Charitable Tax Deduction

Tax incentives for charitable giving, such as the income tax charitable contribution deduction, have been sending an essential message for 100 years about the core value our society places on voluntary giving and the important role of charitable organizations in meeting critical individual and community needs. Though studies indicate that donors give for many reasons, incentives such as tax deductions are among them. While Americans do not make charitable gifts solely for tax reasons, tax incentives make additional and larger gifts possible and more prevalent.

The charitable deduction is unique, and it is good tax policy. It encourages individuals to give away more of their income, investing it in their communities. As Senate Finance Committee Chairman Orrin Hatch (R-UT) said, “Every charitable gift has one thing in common: The donor is always left worse off financially, but society is made better.” The true beneficiaries of the charitable donation, then, are not only the generous Americans who make charitable gifts, but all citizens whose local communities both within our nation and around the world are made better through the work of the charitable sector.

The charitable deduction is not a matter of providing a reward or something of value to the taxpayer; rather it is a matter of encouraging those with financial means to use their wealth to support charitable causes of their choosing and to help those in need. According to Giving USA, Americans contributed almost $265 billion to charities in 2015, and this voluntary redistribution of wealth is a cornerstone of America’s philanthropic heritage, which is respected across the world.

CGP opposes any proposal that would limit the full value and scope of the current-law charitable deduction.

While CGP appreciates that an incentive for charitable giving has been a part of recent tax reform proposals, many of these same proposals would significantly reduce tax incentives to give. The House Republican Blueprint and President Trump’s tax plan, for example, propose to vastly increase the number of taxpayers who take the Standard Deduction. Such a change to the tax code would decrease taxpayers who itemize, from about 30 percent to 5 percent, which means the charitable deduction would not be available to 95 percent of all taxpayers. President Trump’s plan also places a hard cap on itemized deductions ($100,000 for individual and $200,000 for couples filing jointly), severely capping the value of the current-law deduction. The nonpartisan Tax Policy Center has estimated the Trump plan would reduce giving by 4.5 to 9 percent. Likewise, American Enterprise Institute estimates the Trump plan could eliminate more than $17 billion in annual giving.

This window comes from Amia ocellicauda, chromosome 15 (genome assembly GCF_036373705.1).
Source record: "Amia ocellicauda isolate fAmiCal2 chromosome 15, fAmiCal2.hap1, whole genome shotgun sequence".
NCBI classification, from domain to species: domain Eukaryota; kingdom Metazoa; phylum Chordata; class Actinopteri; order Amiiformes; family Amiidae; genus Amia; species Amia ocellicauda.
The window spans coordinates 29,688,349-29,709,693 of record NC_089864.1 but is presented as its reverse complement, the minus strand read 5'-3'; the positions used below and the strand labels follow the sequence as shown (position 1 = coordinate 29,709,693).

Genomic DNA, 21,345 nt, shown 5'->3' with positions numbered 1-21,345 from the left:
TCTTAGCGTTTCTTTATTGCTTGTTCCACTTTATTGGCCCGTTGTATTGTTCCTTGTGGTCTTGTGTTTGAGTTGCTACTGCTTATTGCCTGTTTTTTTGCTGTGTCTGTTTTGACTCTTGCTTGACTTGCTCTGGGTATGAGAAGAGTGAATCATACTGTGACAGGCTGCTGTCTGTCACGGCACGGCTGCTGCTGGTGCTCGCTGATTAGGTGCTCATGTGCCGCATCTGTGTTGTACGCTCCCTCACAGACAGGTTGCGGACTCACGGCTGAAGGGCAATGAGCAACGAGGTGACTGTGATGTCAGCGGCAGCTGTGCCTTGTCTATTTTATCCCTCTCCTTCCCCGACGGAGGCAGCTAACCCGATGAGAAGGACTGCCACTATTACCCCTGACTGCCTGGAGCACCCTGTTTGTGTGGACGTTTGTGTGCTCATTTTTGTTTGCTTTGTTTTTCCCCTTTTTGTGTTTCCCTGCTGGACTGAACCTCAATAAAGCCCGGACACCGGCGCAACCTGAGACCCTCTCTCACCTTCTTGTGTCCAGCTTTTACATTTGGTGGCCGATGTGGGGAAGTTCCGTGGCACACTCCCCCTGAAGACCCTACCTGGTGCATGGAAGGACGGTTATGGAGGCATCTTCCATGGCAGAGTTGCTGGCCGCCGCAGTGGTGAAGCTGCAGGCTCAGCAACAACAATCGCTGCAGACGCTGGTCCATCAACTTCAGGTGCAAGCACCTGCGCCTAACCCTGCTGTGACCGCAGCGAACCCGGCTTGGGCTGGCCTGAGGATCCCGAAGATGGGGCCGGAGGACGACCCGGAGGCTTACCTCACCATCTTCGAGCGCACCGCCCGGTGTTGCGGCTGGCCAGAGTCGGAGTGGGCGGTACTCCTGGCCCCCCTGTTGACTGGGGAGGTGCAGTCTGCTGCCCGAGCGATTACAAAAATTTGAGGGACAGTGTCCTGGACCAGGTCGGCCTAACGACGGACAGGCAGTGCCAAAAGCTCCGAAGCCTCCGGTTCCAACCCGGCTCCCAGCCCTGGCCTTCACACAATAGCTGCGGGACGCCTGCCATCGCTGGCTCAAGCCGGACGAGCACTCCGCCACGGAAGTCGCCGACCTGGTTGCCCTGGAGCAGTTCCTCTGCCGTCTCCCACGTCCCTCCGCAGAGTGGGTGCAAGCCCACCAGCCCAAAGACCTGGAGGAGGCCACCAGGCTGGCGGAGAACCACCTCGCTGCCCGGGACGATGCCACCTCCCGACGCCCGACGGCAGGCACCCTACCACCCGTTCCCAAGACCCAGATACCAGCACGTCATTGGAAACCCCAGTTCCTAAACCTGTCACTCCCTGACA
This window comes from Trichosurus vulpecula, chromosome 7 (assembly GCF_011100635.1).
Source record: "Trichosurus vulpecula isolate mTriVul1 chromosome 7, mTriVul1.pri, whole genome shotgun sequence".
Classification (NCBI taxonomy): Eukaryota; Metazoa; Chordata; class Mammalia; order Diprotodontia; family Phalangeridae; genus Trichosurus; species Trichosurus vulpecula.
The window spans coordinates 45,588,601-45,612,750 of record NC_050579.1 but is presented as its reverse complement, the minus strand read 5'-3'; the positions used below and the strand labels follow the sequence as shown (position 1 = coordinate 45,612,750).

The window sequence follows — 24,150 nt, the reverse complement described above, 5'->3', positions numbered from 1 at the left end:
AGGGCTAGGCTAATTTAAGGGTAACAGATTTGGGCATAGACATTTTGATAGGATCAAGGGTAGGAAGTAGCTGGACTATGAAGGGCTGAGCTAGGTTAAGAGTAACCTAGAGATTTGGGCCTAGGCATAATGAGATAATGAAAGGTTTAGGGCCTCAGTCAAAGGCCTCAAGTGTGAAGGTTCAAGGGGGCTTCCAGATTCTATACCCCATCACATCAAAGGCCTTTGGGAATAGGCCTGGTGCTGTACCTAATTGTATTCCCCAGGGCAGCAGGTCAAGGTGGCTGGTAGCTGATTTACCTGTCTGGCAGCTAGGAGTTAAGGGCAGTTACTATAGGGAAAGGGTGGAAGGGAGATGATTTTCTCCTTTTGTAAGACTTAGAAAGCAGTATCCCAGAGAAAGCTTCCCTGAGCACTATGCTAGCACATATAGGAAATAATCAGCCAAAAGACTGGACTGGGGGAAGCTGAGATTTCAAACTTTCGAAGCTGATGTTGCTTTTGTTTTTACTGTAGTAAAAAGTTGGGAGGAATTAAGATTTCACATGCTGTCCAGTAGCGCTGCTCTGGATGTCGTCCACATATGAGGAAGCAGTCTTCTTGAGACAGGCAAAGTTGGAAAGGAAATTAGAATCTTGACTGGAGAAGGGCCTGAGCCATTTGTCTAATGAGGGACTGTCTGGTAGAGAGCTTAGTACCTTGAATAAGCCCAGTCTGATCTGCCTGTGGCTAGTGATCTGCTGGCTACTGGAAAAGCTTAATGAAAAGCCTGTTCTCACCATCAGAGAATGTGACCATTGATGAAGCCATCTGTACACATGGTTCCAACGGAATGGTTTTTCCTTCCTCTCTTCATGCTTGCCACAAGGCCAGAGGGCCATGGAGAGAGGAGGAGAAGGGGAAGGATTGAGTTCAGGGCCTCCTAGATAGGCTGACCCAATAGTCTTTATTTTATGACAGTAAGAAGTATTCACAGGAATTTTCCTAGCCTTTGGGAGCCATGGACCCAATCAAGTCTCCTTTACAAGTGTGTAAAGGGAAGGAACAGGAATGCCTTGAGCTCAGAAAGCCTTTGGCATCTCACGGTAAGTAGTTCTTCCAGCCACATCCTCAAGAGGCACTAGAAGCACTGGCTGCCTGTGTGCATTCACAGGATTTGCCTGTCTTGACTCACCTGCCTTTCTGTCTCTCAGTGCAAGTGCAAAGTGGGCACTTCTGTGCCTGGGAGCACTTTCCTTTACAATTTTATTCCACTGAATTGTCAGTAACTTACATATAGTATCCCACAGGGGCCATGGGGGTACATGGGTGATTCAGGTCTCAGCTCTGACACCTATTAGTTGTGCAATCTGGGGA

Other proposals, like former Ways & Means Chairman Dave Camp’s Tax Reform Act of 2014, have proposed a floor for the charitable deduction. Floors send a signal that smaller gifts are less valued – a particularly troubling message to middle- and lower- income donors. The Congressional Budget Office indicated that a floor of two percent of Adjusted Gross Income, exactly what was proposed in the Camp draft, would reduce annual charitable giving by $3 billion. Studies from highly-regarded think tanks and universities, including the Tax Policy Center, Tax Foundation, American Enterprise Institute and Indiana University, find – report after report – that charitable giving will significantly decline if the charitable tax deduction is limited or otherwise constrained.

CGP believes Congress should use tax reform in 2017 to take good tax policy and make it better. Instead of enacting changes that would curtail the charitable deduction, lawmakers should strive to enhance and expand it. Therefore, CGP encourages Congress to enact a universal charitable deduction that is available to all taxpayers. Regardless of income level, all American taxpayers should receive an incentive to give to charity, and the tax incentive should not be tied to itemizing deductions. Such an above-the-line deduction would increase giving, in terms of both dollars and donors; increase fairness by treating all taxpayers’ contributions equally; and provide modest tax relief to middle- and lower-income taxpayers.

A 2017 study conducted by Indiana University calculated that a universal charitable deduction could increase charitable giving by $4.8 billion per year. It would also act to simplify the tax code and promote fairness. This idea is also widely popular outside of public policy circles. For example, a 2016 national survey on the issue found that 88 percent of respondents believe Congress should make it easier to deduct charitable contributions from taxes, and 79 percent of respondents believe that all taxpayers should be able to take advantage of the charitable deduction

Simply put, a universal charitable deduction for all American taxpayers will retain and unlock additional charitable giving, helping to keep our charities and the communities they serve strong.

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